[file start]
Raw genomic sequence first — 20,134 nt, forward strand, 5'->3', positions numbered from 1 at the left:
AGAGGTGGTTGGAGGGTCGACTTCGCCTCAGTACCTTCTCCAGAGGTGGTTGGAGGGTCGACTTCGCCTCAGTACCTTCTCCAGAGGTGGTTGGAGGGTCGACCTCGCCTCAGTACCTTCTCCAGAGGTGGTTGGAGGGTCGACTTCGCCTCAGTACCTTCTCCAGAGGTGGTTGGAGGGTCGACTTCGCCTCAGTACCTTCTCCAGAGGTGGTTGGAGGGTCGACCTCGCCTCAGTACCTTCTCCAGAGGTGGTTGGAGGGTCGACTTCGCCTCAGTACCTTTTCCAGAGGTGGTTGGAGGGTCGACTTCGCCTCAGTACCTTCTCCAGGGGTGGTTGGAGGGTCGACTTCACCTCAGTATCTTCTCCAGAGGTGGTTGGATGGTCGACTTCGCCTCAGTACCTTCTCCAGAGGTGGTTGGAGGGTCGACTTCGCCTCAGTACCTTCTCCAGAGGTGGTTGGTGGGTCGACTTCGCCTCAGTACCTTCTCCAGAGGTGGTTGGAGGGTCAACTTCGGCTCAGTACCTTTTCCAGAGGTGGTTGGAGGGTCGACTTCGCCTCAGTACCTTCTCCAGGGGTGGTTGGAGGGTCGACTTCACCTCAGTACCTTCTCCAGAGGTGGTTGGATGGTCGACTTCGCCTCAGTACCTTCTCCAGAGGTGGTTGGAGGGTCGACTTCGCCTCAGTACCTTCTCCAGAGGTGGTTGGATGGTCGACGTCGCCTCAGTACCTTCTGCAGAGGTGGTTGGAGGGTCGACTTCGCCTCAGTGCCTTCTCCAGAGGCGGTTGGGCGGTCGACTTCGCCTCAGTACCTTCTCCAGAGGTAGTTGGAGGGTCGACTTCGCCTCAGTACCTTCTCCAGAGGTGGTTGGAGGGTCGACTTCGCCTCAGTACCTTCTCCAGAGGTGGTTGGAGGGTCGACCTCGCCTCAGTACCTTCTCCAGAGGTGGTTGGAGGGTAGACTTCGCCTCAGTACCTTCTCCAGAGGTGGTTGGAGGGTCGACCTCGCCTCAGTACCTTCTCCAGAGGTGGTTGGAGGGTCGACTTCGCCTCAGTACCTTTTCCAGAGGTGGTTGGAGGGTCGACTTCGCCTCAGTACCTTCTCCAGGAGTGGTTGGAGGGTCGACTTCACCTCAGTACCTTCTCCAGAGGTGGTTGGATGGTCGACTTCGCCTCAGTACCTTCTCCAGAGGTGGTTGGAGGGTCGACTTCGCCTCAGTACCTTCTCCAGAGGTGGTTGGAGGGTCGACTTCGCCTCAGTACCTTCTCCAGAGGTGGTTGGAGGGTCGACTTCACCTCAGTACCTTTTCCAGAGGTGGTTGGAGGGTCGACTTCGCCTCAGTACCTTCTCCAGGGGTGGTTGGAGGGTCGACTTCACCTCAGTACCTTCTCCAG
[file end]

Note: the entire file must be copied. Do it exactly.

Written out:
Raw genomic sequence first — 20,134 nt, forward strand, 5'->3', positions numbered from 1 at the left:
AGAGGTGGTTGGAGGGTCGACTTCGCCTCAGTACCTTCTCCAGAGGTGGTTGGAGGGTCGACTTCGCCTCAGTACCTTCTCCAGAGGTGGTTGGAGGGTCGACCTCGCCTCAGTACCTTCTCCAGAGGTGGTTGGAGGGTCGACTTCGCCTCAGTACCTTCTCCAGAGGTGGTTGGAGGGTCGACTTCGCCTCAGTACCTTCTCCAGAGGTGGTTGGAGGGTCGACCTCGCCTCAGTACCTTCTCCAGAGGTGGTTGGAGGGTCGACTTCGCCTCAGTACCTTTTCCAGAGGTGGTTGGAGGGTCGACTTCGCCTCAGTACCTTCTCCAGGGGTGGTTGGAGGGTCGACTTCACCTCAGTATCTTCTCCAGAGGTGGTTGGATGGTCGACTTCGCCTCAGTACCTTCTCCAGAGGTGGTTGGAGGGTCGACTTCGCCTCAGTACCTTCTCCAGAGGTGGTTGGTGGGTCGACTTCGCCTCAGTACCTTCTCCAGAGGTGGTTGGAGGGTCAACTTCGGCTCAGTACCTTTTCCAGAGGTGGTTGGAGGGTCGACTTCGCCTCAGTACCTTCTCCAGGGGTGGTTGGAGGGTCGACTTCACCTCAGTACCTTCTCCAGAGGTGGTTGGATGGTCGACTTCGCCTCAGTACCTTCTCCAGAGGTGGTTGGAGGGTCGACTTCGCCTCAGTACCTTCTCCAGAGGTGGTTGGATGGTCGACGTCGCCTCAGTACCTTCTGCAGAGGTGGTTGGAGGGTCGACTTCGCCTCAGTGCCTTCTCCAGAGGCGGTTGGGCGGTCGACTTCGCCTCAGTACCTTCTCCAGAGGTAGTTGGAGGGTCGACTTCGCCTCAGTACCTTCTCCAGAGGTGGTTGGAGGGTCGACTTCGCCTCAGTACCTTCTCCAGAGGTGGTTGGAGGGTCGACCTCGCCTCAGTACCTTCTCCAGAGGTGGTTGGAGGGTAGACTTCGCCTCAGTACCTTCTCCAGAGGTGGTTGGAGGGTCGACCTCGCCTCAGTACCTTCTCCAGAGGTGGTTGGAGGGTCGACTTCGCCTCAGTACCTTTTCCAGAGGTGGTTGGAGGGTCGACTTCGCCTCAGTACCTTCTCCAGGAGTGGTTGGAGGGTCGACTTCACCTCAGTACCTTCTCCAGAGGTGGTTGGATGGTCGACTTCGCCTCAGTACCTTCTCCAGAGGTGGTTGGAGGGTCGACTTCGCCTCAGTACCTTCTCCAGAGGTGGTTGGAGGGTCGACTTCGCCTCAGTACCTTCTCCAGAGGTGGTTGGAGGGTCGACTTCACCTCAGTACCTTTTCCAGAGGTGGTTGGAGGGTCGACTTCGCCTCAGTACCTTCTCCAGGGGTGGTTGGAGGGTCGACTTCACCTCAGTACCTTCTCCAG